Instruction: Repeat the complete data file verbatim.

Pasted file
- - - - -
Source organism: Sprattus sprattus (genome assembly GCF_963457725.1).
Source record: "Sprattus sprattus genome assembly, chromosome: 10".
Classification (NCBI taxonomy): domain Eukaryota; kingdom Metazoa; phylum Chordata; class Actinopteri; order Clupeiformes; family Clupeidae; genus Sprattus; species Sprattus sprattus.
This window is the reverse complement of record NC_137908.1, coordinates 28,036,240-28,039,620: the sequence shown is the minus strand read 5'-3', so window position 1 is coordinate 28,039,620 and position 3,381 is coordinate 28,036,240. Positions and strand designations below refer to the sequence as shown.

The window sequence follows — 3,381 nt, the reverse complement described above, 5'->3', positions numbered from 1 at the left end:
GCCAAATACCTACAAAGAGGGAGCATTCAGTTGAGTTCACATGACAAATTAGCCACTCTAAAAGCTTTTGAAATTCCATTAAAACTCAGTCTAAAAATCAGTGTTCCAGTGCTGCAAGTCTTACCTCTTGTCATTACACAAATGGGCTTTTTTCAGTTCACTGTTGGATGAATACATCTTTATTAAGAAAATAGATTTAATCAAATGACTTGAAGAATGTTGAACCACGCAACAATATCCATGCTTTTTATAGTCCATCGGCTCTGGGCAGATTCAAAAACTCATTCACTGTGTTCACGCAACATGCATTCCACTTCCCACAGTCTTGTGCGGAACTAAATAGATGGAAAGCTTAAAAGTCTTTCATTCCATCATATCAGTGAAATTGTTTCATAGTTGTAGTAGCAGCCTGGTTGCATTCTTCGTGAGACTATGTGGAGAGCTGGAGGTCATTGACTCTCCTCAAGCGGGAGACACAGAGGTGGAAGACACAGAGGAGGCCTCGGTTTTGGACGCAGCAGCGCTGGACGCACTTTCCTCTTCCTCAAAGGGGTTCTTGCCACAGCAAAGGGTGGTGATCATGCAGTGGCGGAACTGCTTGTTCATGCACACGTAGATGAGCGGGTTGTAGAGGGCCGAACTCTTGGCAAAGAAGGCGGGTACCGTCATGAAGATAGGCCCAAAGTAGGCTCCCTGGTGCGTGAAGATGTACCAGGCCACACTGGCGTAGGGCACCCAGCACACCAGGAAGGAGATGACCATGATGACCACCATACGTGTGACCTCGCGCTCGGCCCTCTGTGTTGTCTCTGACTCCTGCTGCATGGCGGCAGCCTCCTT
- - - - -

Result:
Source organism: Sprattus sprattus (genome assembly GCF_963457725.1).
Source record: "Sprattus sprattus genome assembly, chromosome: 10".
Classification (NCBI taxonomy): domain Eukaryota; kingdom Metazoa; phylum Chordata; class Actinopteri; order Clupeiformes; family Clupeidae; genus Sprattus; species Sprattus sprattus.
This window is the reverse complement of record NC_137908.1, coordinates 28,036,240-28,039,620: the sequence shown is the minus strand read 5'-3', so window position 1 is coordinate 28,039,620 and position 3,381 is coordinate 28,036,240. Positions and strand designations below refer to the sequence as shown.

The window sequence follows — 3,381 nt, the reverse complement described above, 5'->3', positions numbered from 1 at the left end:
GCCAAATACCTACAAAGAGGGAGCATTCAGTTGAGTTCACATGACAAATTAGCCACTCTAAAAGCTTTTGAAATTCCATTAAAACTCAGTCTAAAAATCAGTGTTCCAGTGCTGCAAGTCTTACCTCTTGTCATTACACAAATGGGCTTTTTTCAGTTCACTGTTGGATGAATACATCTTTATTAAGAAAATAGATTTAATCAAATGACTTGAAGAATGTTGAACCACGCAACAATATCCATGCTTTTTATAGTCCATCGGCTCTGGGCAGATTCAAAAACTCATTCACTGTGTTCACGCAACATGCATTCCACTTCCCACAGTCTTGTGCGGAACTAAATAGATGGAAAGCTTAAAAGTCTTTCATTCCATCATATCAGTGAAATTGTTTCATAGTTGTAGTAGCAGCCTGGTTGCATTCTTCGTGAGACTATGTGGAGAGCTGGAGGTCATTGACTCTCCTCAAGCGGGAGACACAGAGGTGGAAGACACAGAGGAGGCCTCGGTTTTGGACGCAGCAGCGCTGGACGCACTTTCCTCTTCCTCAAAGGGGTTCTTGCCACAGCAAAGGGTGGTGATCATGCAGTGGCGGAACTGCTTGTTCATGCACACGTAGATGAGCGGGTTGTAGAGGGCCGAACTCTTGGCAAAGAAGGCGGGTACCGTCATGAAGATAGGCCCAAAGTAGGCTCCCTGGTGCGTGAAGATGTACCAGGCCACACTGGCGTAGGGCACCCAGCACACCAGGAAGGAGATGACCATGATGACCACCATACGTGTGACCTCGCGCTCGGCCCTCTGTGTTGTCTCTGACTCCTGCTGCATGGCGGCAGCCTCCTT